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NOVEMBER 1, 1999 VOL. 154 NO. 17

Ilham Soenharjo/Tempo
In the 1980s, Wahid survived Suharto's efforts to unseat him.

His Dream Came True
Now the spiritual leader needs divine guidance to help him rule

When Abdurrahman Wahid visited my home in Jakarta in 1982, he outlined his vision of a pluralistic, tolerant, democratic Indonesia. His main concern then was the emancipation of the Islamic Nahdlatul Ulama (N.U.), though he was aware that many of its members didn't share his vision. But he was also concerned about the bigotry that many Indonesian Christians displayed toward Muslims. Wahid hoped that I could introduce him to one of the most influential Christian leaders, T.B. Simatupang, then a senior writer with a national Christian daily. I was to convey the message that if the Christians dropped their arrogant attitude toward the Islamic majority, he could help improve Muslim perceptions of Christians. The fact that Wahid thought it necessary to enlist a foreign intermediary shows how deeply divided Indonesian society was at the time.

On that same day, I learned that Wahid had had a dream in which he was told that he had received the wahyu--divine blessing--to become Indonesia's future president. Seventeen years later the dream has become reality, but Indonesia is still divided, with Islamic political parties accusing Megawati Sukarnoputri's nationalist-secular PDI-P of being heavily dominated by Christians. These parties were strongly opposed to her candidacy for the presidency. Wahid is the only person who can bridge this mutual mistrust.

Cover: The Vision Thing
Abdurrahman Wahid has trouble seeing and needs help walking, but 210 million Indonesians must now hope their new President can lead them out of the darkness

Numbers Game
Gus Dur's first task: fix a catatonic economy

A voice of moderation in a strident land

Pakistan: It's Good to be Dictator
The military starts to enjoy the business of running things

Japan: Here Come the Pink Slips
The announcement of massive layoffs at Nissan heralds the start of a new era in the way the country does business

Taiwan: Facing the Firing Squad
An antiquated law puts three teens on Taiwan's death row, sparking calls for criminal justice reform

Malaysia: Lessons Never Learned
It's only a matter of time before Malaysia's economic boom goes bust

Photo Essay
The streets of Jakarta in the hours leading up to the selection of Wahid and Megawati

Taking It Right Down to the Wire
Indonesia heats up as protesters return to the streets and politicians jostle to elect the country's new president

Books: Pastor of the Revolution
A biography of Bishop Belo depicts a reluctant East Timorese hero

Breaking news from Southeast Asia

U.N. approves transition force for East Timor

Megawati takes office in Indonesia

Maneuvering to the Top amid Chaos
In a dramatic twist, Abdurrahman Wahid becomes Indonesia's leader. Can he rule?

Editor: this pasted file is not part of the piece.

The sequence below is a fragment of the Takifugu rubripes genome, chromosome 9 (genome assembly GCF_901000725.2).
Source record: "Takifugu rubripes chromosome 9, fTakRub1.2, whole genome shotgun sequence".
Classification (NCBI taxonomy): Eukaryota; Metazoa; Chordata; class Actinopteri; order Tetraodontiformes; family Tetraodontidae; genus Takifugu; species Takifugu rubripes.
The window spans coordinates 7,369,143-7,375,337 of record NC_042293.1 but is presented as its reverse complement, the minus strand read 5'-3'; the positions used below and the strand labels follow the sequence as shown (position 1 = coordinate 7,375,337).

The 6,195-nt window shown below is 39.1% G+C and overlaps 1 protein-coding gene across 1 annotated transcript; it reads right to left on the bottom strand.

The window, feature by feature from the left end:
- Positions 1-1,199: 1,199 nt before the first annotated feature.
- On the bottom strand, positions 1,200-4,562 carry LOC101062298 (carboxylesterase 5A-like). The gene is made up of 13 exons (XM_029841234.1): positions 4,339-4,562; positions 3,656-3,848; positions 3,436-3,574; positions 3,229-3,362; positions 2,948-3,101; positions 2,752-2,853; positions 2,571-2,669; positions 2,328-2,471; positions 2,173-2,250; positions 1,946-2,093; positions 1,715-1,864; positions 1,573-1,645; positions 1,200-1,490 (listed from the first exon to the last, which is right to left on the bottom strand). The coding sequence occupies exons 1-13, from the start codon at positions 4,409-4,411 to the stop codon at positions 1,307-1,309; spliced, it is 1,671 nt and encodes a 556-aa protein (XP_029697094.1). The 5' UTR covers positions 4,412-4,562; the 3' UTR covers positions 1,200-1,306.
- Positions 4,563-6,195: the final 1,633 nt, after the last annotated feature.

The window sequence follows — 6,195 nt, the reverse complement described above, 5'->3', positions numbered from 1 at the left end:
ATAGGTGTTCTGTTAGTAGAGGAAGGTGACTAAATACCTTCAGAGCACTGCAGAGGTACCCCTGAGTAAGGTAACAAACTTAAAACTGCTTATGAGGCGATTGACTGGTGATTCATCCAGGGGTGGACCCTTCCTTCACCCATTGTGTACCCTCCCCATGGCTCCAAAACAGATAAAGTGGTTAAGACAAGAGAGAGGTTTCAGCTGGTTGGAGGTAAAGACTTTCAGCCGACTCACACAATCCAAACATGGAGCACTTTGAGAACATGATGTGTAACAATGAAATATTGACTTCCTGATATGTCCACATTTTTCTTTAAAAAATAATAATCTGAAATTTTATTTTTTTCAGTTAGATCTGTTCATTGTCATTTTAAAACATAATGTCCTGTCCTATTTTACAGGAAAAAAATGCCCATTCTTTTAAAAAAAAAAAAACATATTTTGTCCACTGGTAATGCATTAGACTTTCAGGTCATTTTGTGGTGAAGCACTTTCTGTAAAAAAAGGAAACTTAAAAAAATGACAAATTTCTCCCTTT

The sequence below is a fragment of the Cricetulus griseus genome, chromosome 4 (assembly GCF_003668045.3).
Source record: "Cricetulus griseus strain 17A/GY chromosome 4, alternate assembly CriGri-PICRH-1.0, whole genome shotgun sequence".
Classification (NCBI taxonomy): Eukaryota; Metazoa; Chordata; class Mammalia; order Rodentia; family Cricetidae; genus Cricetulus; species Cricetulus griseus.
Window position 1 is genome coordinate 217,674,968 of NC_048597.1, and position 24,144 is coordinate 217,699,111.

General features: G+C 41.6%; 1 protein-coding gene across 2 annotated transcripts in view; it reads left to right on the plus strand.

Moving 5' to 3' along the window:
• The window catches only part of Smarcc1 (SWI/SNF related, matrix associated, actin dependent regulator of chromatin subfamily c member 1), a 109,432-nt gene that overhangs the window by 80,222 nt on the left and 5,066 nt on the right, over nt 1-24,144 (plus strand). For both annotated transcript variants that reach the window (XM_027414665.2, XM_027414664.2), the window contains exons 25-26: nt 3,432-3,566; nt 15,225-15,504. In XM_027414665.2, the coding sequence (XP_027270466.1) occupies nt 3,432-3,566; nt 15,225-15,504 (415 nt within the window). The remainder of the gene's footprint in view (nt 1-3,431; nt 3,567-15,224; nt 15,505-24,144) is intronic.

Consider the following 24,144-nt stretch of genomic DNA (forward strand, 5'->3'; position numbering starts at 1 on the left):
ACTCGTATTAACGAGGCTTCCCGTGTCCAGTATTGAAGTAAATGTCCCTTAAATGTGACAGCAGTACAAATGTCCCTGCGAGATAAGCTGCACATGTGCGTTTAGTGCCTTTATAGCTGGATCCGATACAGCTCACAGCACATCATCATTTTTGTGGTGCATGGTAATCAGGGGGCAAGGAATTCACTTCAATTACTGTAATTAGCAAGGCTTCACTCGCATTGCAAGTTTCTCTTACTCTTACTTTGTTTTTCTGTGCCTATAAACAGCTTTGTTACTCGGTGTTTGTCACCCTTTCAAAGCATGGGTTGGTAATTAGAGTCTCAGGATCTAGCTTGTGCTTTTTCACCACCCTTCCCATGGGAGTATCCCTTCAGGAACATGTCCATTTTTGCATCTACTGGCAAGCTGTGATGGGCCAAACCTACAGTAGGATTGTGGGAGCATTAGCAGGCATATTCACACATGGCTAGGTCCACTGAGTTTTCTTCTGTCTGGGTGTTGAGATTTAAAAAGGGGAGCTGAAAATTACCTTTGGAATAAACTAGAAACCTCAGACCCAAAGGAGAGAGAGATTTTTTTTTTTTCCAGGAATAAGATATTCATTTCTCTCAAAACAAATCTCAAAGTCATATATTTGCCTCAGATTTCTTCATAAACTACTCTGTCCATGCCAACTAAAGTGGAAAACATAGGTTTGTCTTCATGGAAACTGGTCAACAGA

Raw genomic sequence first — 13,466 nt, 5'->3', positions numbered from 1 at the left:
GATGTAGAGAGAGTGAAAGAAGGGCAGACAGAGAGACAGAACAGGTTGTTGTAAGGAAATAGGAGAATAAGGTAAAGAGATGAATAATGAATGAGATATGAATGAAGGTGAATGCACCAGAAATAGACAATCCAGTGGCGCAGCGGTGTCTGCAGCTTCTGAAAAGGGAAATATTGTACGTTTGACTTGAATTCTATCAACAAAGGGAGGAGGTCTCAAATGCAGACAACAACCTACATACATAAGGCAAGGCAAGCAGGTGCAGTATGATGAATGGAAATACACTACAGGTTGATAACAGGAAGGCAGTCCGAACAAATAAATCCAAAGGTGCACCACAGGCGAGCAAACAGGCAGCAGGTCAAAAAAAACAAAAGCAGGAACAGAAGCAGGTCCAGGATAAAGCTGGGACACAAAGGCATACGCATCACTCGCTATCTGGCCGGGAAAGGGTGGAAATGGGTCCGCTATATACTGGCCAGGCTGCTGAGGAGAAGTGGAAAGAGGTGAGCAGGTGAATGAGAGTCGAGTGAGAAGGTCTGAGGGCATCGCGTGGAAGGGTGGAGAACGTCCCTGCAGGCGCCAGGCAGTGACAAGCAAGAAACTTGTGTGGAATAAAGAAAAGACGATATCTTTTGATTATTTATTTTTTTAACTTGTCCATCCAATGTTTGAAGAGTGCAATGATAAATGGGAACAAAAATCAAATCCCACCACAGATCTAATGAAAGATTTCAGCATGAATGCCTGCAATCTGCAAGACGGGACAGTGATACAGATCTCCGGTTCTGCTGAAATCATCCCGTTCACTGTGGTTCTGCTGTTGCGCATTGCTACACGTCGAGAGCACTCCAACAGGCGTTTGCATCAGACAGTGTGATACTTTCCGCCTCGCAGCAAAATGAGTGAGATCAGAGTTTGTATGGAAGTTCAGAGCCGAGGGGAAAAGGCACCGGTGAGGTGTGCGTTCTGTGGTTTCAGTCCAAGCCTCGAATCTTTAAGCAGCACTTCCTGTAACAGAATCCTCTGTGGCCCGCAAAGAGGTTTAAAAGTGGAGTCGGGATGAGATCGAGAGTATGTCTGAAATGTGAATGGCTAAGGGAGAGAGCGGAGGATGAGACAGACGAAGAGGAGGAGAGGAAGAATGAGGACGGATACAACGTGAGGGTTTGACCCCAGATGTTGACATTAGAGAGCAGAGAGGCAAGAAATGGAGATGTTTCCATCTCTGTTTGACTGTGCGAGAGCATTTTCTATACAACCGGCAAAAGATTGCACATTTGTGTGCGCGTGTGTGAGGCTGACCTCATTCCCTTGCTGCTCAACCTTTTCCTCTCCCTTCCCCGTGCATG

Battle for Balance
Wahid's mediation allowed the Big Three to bridge basic differences

Fortunately, Wahid is an exceptional spiritual leader. And that talent is exactly what Indonesia needs in its president. He has exhibited a rare gift for survival in his 15 years as chairman of the N.U., despite attempts by the regime of ex-President Suharto to unseat him. That skill traces partly to his mastery of Javanese intrigue. But it's also a reflection of his sense of perspective and humor. Wahid can disarm opponents with his wit. The last sentence of his short inauguration address on Oct. 20 reflects that subtlety. "I will not speak too long now," he said, "otherwise I will be accountable for too many responsibilities." The statement enabled him to smoothly cover up his physical fragility, which prevents him from standing for long periods.

Despite Wahid's handicaps (he's also partly blind), he developed acrobatic capabilities during the Suharto era, enabling him to walk the tightrope between the liberal thinking of the former dictator's progressive opponents (which he shares) and his traditional, inward-looking power base, the N.U. This balancing act earned him criticism and at times endangered his credibility as a spiritual leader. But he has always been willing to do what it takes to achieve his vision of a pluralistic and tolerant nation. And skill in the art of compromise is surely a requirement in a nation now facing the threat of disintegration.

Suharto's more than 30-year reign practically ruined the country, economically and morally. From the start, Wahid must work to restore trust in the national leadership. His first steps have been encouraging. By managing Megawati's selection as Vice President, he defused the deep frustration her followers felt when she failed to gain the presidency. Wahid also arranged the appointments of two allies in his efforts to advance democracy: Amien Rais, the new head of the People's Consultative Assembly, and Akbar Tandjung, now chairman of the House of Representatives. Moreover, Wahid appears to have moved the military a step back in the Indonesian political arena.

My optimism is tempered by the danger that, with such fragile health, Wahid may not be able to stand "too long" to tackle the many obstacles in the way of his vision for the country. But one can draw comfort from the Javanese belief that a leader blessed with wahyu possesses supernatural powers--which Wahid may need in order to sustain a full presidential term. Insy'Allah, God willing.

Nico Schulte Nordholt is associate professor of political anthropology at the University of Twente, the Netherlands

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